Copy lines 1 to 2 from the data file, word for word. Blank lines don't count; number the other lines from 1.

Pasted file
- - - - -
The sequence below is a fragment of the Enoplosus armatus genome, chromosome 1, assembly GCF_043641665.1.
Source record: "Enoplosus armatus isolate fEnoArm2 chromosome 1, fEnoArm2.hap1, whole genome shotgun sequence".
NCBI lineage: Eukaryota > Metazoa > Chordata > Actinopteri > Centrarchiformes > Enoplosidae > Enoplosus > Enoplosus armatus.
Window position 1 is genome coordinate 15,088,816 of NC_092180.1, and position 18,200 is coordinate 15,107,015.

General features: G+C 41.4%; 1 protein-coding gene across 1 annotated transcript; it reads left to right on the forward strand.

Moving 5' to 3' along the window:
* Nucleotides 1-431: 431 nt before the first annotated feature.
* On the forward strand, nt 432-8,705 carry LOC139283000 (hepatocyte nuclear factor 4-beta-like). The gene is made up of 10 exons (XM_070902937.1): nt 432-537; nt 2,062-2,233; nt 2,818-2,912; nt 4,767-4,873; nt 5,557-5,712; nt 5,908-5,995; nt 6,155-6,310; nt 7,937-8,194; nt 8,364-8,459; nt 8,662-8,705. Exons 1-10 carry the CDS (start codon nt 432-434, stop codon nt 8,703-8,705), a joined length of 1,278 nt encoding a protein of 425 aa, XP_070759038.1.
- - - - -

The sequence below is a fragment of the Enoplosus armatus genome, chromosome 1, assembly GCF_043641665.1.
Source record: "Enoplosus armatus isolate fEnoArm2 chromosome 1, fEnoArm2.hap1, whole genome shotgun sequence".